charter schools

Study: Here’s what makes parents turn to charter schools


High dissatisfaction rates makes parent much more likely to consider charter schools for their children

Public school parents who are “very dissatisfied” with their child’s school are 2.5 times more likely to switch to a charter school than parents who are “very satisfied,” according to a new study by scholars at Rice University’s Jones Graduate School of Business.

Specifically, among parents who are “very dissatisfied,” 57 percent were “very/somewhat” likely to switch to a charter school, compared with 22 percent of the parents who are “very satisfied.”

The inaugural 2017 Collaborative for Customer-Based Execution and Strategy (C-CUBES) Benchmark K-12 School Study is based on a nationally representative online survey of 7,259 parents conducted during October through November.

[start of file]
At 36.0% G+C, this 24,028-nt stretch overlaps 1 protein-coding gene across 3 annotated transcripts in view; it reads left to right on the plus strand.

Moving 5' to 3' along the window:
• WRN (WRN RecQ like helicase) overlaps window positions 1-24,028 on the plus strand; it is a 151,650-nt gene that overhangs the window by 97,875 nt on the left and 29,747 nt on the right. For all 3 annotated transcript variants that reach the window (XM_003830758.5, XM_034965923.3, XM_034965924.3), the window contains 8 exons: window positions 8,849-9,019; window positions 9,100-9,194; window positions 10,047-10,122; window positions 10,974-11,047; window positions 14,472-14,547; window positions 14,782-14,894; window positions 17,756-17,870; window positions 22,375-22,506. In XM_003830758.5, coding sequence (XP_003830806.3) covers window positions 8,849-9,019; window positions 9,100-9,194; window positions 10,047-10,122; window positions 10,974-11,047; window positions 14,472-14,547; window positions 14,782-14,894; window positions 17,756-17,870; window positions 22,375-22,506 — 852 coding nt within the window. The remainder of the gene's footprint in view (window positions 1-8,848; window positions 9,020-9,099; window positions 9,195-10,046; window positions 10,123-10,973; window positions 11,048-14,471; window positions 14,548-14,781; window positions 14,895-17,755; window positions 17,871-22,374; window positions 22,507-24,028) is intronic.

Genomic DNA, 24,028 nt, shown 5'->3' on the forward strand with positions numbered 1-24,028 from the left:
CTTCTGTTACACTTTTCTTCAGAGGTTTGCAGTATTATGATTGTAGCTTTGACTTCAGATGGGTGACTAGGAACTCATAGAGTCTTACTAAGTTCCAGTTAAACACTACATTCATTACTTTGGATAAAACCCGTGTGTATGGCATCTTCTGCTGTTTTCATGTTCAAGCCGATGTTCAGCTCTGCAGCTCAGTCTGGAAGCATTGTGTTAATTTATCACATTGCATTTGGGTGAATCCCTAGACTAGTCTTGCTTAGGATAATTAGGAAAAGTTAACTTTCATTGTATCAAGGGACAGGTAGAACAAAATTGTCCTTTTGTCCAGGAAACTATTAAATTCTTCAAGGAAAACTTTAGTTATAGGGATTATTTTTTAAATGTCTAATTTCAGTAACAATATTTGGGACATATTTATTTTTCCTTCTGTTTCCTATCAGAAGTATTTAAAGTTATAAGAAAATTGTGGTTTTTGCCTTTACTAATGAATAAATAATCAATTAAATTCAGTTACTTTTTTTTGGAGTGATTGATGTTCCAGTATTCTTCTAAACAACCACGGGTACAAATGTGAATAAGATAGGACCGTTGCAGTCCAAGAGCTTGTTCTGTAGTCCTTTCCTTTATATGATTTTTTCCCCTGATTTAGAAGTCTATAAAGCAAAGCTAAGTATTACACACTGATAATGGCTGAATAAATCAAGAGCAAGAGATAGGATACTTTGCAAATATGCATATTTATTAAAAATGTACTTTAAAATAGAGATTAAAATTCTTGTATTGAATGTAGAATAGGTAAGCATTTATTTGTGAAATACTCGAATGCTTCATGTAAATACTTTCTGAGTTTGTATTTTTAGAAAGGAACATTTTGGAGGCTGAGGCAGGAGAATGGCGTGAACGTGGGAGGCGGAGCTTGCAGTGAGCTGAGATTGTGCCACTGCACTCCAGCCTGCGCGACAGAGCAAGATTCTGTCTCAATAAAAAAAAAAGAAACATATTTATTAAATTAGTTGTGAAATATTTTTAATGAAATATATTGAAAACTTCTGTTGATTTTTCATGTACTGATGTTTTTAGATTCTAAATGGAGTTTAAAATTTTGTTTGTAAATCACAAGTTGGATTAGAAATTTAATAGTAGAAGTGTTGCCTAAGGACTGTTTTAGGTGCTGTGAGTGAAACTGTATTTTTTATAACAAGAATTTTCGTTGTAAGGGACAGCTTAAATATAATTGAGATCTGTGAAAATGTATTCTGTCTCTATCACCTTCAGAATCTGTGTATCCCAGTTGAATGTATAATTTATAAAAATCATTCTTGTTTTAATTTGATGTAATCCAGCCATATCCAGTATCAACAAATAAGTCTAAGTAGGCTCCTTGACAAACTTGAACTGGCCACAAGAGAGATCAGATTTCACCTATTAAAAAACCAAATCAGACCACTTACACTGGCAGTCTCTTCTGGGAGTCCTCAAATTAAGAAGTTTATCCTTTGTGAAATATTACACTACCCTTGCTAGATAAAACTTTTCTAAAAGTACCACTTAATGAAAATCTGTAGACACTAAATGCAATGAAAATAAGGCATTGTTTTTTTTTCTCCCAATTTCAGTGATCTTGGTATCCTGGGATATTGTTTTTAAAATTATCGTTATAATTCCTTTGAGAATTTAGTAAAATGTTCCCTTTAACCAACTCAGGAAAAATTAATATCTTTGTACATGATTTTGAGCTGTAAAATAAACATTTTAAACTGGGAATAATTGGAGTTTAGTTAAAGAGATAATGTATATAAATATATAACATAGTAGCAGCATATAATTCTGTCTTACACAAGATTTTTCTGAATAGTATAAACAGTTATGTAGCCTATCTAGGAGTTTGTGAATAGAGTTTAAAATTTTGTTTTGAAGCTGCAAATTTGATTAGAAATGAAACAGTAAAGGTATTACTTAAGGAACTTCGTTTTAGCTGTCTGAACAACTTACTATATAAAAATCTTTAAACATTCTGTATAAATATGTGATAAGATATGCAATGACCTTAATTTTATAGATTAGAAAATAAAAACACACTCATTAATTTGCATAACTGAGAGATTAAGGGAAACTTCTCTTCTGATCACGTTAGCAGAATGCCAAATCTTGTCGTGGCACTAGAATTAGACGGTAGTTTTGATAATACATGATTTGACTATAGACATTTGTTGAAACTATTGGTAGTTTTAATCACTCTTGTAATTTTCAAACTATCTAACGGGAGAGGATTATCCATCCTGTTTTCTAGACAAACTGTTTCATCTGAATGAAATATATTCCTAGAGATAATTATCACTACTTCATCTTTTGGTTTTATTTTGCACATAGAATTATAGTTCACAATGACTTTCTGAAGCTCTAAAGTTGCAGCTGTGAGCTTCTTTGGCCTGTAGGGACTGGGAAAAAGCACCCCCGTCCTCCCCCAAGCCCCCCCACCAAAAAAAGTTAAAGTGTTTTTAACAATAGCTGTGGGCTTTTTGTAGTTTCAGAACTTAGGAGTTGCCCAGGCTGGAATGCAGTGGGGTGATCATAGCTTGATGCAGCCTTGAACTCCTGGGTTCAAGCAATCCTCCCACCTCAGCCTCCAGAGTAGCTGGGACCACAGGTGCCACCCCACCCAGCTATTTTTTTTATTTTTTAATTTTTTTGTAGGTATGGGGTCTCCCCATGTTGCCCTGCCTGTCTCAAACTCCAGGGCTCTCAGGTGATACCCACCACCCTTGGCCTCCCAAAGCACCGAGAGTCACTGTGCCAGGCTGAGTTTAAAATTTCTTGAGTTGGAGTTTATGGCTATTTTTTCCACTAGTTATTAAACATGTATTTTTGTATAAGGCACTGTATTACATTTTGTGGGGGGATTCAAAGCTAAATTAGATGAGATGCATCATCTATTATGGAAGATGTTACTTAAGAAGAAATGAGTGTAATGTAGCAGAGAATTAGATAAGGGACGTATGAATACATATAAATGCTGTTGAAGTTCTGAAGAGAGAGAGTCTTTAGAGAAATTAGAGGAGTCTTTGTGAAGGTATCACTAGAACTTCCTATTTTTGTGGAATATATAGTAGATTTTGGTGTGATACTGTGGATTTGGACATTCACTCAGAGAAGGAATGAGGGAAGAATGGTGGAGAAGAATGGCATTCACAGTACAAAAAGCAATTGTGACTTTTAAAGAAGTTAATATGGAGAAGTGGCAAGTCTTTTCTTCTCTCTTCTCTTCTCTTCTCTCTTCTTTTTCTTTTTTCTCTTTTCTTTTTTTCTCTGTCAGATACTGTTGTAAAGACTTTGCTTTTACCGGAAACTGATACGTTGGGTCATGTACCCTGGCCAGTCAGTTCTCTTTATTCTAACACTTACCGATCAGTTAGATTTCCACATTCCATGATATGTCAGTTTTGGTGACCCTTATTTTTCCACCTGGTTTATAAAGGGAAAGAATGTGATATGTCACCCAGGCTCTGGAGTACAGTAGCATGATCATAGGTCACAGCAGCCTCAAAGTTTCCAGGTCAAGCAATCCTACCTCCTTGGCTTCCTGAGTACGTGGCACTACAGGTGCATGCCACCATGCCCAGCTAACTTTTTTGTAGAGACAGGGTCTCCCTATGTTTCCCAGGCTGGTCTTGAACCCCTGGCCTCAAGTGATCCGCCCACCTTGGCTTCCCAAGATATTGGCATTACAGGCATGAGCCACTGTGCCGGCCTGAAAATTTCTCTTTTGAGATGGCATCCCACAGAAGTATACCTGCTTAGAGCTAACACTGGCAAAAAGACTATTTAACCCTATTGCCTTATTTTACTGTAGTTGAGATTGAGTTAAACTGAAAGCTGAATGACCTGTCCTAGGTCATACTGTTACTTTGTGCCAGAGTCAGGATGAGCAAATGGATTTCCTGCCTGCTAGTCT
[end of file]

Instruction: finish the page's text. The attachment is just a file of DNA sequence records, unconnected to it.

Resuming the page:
The goal of the ongoing study is to provide an evidence-based approach to incorporate the stakeholder input in strategic planning and execution for public schools. The margin of error was plus or minus 1 percent at the 95 percent level of confidence.

(Next page: How do parents view the education their children will receive in charter schools?)

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